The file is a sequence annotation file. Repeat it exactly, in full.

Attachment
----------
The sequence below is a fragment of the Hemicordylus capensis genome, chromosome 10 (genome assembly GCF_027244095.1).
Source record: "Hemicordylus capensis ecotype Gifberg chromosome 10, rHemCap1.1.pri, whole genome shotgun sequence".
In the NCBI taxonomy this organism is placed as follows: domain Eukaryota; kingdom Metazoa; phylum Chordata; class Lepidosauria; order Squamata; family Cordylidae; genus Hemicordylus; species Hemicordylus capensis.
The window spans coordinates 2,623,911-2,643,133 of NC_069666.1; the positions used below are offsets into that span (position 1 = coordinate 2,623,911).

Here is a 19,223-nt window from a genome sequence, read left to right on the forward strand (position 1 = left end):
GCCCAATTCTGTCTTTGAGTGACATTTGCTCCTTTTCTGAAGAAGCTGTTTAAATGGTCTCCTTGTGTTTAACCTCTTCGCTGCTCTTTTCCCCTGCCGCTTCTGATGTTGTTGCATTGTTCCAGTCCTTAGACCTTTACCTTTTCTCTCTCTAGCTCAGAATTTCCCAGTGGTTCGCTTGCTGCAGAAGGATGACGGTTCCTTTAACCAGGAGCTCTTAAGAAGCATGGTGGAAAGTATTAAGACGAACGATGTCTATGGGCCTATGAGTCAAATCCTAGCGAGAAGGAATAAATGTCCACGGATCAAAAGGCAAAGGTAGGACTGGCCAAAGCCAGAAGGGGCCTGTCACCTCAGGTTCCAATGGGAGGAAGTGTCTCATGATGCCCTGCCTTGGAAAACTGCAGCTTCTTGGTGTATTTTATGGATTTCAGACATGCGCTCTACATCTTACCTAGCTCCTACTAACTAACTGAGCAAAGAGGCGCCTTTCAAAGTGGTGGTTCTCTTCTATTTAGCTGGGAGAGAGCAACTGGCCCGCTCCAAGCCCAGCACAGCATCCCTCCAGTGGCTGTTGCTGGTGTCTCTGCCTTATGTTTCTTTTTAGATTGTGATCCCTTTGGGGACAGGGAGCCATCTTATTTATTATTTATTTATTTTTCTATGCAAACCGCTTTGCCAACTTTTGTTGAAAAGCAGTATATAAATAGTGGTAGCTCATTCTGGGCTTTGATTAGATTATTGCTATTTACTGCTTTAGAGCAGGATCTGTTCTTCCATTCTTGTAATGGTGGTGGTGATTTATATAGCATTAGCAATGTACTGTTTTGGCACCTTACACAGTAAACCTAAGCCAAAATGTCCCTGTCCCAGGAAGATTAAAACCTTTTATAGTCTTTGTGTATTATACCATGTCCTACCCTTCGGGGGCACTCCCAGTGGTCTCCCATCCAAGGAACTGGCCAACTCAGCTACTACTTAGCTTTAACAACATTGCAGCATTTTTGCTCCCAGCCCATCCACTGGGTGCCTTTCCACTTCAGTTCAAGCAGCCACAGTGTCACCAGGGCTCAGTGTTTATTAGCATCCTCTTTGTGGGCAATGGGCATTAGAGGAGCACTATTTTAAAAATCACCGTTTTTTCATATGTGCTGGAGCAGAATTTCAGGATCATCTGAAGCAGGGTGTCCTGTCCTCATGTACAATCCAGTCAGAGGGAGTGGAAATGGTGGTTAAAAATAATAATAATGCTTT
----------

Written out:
The sequence below is a fragment of the Hemicordylus capensis genome, chromosome 10 (genome assembly GCF_027244095.1).
Source record: "Hemicordylus capensis ecotype Gifberg chromosome 10, rHemCap1.1.pri, whole genome shotgun sequence".
In the NCBI taxonomy this organism is placed as follows: domain Eukaryota; kingdom Metazoa; phylum Chordata; class Lepidosauria; order Squamata; family Cordylidae; genus Hemicordylus; species Hemicordylus capensis.
The window spans coordinates 2,623,911-2,643,133 of NC_069666.1; the positions used below are offsets into that span (position 1 = coordinate 2,623,911).

Here is a 19,223-nt window from a genome sequence, read left to right on the forward strand (position 1 = left end):
GCCCAATTCTGTCTTTGAGTGACATTTGCTCCTTTTCTGAAGAAGCTGTTTAAATGGTCTCCTTGTGTTTAACCTCTTCGCTGCTCTTTTCCCCTGCCGCTTCTGATGTTGTTGCATTGTTCCAGTCCTTAGACCTTTACCTTTTCTCTCTCTAGCTCAGAATTTCCCAGTGGTTCGCTTGCTGCAGAAGGATGACGGTTCCTTTAACCAGGAGCTCTTAAGAAGCATGGTGGAAAGTATTAAGACGAACGATGTCTATGGGCCTATGAGTCAAATCCTAGCGAGAAGGAATAAATGTCCACGGATCAAAAGGCAAAGGTAGGACTGGCCAAAGCCAGAAGGGGCCTGTCACCTCAGGTTCCAATGGGAGGAAGTGTCTCATGATGCCCTGCCTTGGAAAACTGCAGCTTCTTGGTGTATTTTATGGATTTCAGACATGCGCTCTACATCTTACCTAGCTCCTACTAACTAACTGAGCAAAGAGGCGCCTTTCAAAGTGGTGGTTCTCTTCTATTTAGCTGGGAGAGAGCAACTGGCCCGCTCCAAGCCCAGCACAGCATCCCTCCAGTGGCTGTTGCTGGTGTCTCTGCCTTATGTTTCTTTTTAGATTGTGATCCCTTTGGGGACAGGGAGCCATCTTATTTATTATTTATTTATTTTTCTATGCAAACCGCTTTGCCAACTTTTGTTGAAAAGCAGTATATAAATAGTGGTAGCTCATTCTGGGCTTTGATTAGATTATTGCTATTTACTGCTTTAGAGCAGGATCTGTTCTTCCATTCTTGTAATGGTGGTGGTGATTTATATAGCATTAGCAATGTACTGTTTTGGCACCTTACACAGTAAACCTAAGCCAAAATGTCCCTGTCCCAGGAAGATTAAAACCTTTTATAGTCTTTGTGTATTATACCATGTCCTACCCTTCGGGGGCACTCCCAGTGGTCTCCCATCCAAGGAACTGGCCAACTCAGCTACTACTTAGCTTTAACAACATTGCAGCATTTTTGCTCCCAGCCCATCCACTGGGTGCCTTTCCACTTCAGTTCAAGCAGCCACAGTGTCACCAGGGCTCAGTGTTTATTAGCATCCTCTTTGTGGGCAATGGGCATTAGAGGAGCACTATTTTAAAAATCACCGTTTTTTCATATGTGCTGGAGCAGAATTTCAGGATCATCTGAAGCAGGGTGTCCTGTCCTCATGTACAATCCAGTCAGAGGGAGTGGAAATGGTGGTTAAAAATAATAATAATGCTTT